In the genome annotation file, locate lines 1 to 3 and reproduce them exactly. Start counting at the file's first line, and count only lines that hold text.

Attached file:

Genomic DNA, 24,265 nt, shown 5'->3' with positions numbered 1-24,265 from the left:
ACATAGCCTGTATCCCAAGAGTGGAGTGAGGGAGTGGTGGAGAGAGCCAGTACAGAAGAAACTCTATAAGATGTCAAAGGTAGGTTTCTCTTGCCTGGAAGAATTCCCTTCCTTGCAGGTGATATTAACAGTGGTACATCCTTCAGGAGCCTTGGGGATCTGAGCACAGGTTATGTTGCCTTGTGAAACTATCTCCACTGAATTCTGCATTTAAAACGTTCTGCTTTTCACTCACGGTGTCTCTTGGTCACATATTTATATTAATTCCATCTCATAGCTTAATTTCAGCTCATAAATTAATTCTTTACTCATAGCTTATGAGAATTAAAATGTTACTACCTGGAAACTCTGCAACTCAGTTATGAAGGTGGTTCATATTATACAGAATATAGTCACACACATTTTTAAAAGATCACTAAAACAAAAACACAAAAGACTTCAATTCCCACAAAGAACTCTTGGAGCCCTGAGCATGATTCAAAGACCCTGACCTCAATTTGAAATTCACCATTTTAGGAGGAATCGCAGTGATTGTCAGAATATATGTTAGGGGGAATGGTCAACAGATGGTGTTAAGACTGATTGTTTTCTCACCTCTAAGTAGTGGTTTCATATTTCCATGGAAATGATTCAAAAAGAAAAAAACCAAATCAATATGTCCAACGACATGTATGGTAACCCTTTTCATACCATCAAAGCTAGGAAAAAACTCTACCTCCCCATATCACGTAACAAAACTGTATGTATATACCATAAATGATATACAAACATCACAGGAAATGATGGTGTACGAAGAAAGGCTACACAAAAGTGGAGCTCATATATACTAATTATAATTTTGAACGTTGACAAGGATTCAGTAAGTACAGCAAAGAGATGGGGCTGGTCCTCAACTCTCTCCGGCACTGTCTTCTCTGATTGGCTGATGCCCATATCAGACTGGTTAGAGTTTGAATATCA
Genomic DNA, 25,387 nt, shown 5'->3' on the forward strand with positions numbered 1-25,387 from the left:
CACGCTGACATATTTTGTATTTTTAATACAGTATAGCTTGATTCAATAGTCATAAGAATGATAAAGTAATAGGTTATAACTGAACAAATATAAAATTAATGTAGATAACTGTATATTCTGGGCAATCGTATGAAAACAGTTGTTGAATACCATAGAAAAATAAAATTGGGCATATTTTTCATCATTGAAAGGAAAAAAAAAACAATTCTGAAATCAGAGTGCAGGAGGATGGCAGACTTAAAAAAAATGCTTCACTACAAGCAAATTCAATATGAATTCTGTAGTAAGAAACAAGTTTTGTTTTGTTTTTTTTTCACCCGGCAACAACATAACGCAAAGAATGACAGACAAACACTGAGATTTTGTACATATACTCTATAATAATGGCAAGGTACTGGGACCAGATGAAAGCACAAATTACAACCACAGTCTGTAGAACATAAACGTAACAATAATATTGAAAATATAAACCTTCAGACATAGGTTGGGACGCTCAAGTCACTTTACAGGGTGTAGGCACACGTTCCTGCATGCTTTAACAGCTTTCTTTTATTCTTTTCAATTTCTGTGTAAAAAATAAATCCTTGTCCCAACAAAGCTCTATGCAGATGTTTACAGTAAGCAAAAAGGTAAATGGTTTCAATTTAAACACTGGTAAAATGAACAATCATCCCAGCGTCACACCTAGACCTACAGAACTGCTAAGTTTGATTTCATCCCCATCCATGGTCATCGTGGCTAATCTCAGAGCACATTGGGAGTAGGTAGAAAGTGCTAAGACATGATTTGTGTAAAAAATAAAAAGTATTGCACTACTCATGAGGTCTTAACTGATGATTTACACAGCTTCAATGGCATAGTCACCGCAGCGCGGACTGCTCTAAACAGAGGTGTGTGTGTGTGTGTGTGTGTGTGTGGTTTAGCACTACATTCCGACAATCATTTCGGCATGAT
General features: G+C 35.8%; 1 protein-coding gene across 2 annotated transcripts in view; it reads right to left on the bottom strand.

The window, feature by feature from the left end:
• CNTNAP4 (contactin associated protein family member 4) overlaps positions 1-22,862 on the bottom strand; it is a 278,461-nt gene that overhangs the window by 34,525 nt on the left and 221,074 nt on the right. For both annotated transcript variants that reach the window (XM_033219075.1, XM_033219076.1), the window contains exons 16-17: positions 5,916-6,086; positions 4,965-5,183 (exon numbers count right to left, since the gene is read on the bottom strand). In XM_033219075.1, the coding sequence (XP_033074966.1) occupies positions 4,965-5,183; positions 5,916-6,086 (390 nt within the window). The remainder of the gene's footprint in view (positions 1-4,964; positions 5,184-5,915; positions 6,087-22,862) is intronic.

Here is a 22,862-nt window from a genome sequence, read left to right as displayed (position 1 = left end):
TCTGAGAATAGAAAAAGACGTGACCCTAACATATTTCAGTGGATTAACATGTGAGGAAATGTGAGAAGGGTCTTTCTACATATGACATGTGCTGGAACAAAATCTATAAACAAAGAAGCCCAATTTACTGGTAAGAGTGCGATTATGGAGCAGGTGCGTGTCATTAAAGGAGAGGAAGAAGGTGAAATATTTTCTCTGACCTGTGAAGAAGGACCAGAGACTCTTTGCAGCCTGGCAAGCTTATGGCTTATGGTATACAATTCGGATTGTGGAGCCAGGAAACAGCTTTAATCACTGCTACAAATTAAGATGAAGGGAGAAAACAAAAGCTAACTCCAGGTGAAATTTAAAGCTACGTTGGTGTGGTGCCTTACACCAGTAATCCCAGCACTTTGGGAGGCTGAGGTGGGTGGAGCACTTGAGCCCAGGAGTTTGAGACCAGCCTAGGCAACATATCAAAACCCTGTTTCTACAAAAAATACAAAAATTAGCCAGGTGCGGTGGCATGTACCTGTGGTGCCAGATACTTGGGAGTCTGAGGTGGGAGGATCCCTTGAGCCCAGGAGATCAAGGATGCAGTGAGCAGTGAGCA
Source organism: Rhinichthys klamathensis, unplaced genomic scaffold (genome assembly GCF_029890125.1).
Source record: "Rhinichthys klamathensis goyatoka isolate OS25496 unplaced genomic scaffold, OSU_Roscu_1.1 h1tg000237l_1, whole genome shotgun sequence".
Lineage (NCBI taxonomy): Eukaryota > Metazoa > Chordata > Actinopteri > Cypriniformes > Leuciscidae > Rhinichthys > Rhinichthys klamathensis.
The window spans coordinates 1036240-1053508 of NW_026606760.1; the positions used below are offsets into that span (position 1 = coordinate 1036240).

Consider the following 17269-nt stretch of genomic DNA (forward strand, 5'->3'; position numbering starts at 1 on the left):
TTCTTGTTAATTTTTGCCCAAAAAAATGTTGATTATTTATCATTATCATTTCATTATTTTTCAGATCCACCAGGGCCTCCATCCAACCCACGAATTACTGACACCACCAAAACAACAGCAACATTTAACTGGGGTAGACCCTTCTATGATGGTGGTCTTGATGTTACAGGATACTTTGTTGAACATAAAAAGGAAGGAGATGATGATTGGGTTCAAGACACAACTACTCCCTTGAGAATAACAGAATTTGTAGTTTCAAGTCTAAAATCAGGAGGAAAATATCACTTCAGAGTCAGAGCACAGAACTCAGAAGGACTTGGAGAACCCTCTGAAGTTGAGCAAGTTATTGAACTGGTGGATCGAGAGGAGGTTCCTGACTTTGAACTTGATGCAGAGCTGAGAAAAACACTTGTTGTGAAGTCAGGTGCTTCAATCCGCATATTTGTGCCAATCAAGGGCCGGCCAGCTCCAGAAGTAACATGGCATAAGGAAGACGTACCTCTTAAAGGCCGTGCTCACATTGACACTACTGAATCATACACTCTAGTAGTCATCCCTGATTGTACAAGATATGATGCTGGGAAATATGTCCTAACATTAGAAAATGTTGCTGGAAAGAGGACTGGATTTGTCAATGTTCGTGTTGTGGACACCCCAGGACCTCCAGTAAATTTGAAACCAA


Genomic DNA, 24,265 nt, shown 5'->3' with positions numbered 1-24,265 from the left:
ACATAGCCTGTATCCCAAGAGTGGAGTGAGGGAGTGGTGGAGAGAGCCAGTACAGAAGAAACTCTATAAGATGTCAAAGGTAGGTTTCTCTTGCCTGGAAGAATTCCCTTCCTTGCAGGTGATATTAACAGTGGTACATCCTTCAGGAGCCTTGGGGATCTGAGCACAGGTTATGTTGCCTTGTGAAACTATCTCCACTGAATTCTGCATTTAAAACGTTCTGCTTTTCACTCACGGTGTCTCTTGGTCACATATTTATATTAATTCCATCTCATAGCTTAATTTCAGCTCATAAATTAATTCTTTACTCATAGCTTATGAGAATTAAAATGTTACTACCTGGAAACTCTGCAACTCAGTTATGAAGGTGGTTCATATTATACAGAATATAGTCACACACATTTTTAAAAGATCACTAAAACAAAAACACAAAAGACTTCAATTCCCACAAAGAACTCTTGGAGCCCTGAGCATGATTCAAAGACCCTGACCTCAATTTGAAATTCACCATTTTAGGAGGAATCGCAGTGATTGTCAGAATATATGTTAGGGGGAATGGTCAACAGATGGTGTTAAGACTGATTGTTTTCTCACCTCTAAGTAGTGGTTTCATATTTCCATGGAAATGATTCAAAAAGAAAAAAACCAAATCAATATGTCCAACGACATGTATGGTAACCCTTTTCATACCATCAAAGCTAGGAAAAAACTCTACCTCCCCATATCACGTAACAAAACTGTATGTATATACCATAAATGATATACAAACATCACAGGAAATGATGGTGTACGAAGAAAGGCTACACAAAAGTGGAGCTCATATATACTAATTATAATTTTGAACGTTGACAAGGATTCAGTAAGTACAGCAAAGAGATGGGGCTGGTCCTCAACTCTCTCCGGCACTGTCTTCTCTGATTGGCTGATGCCCATATCAGACTGGTTAGAGTTTGAATATCA
Genomic DNA, 25,387 nt, shown 5'->3' on the forward strand with positions numbered 1-25,387 from the left: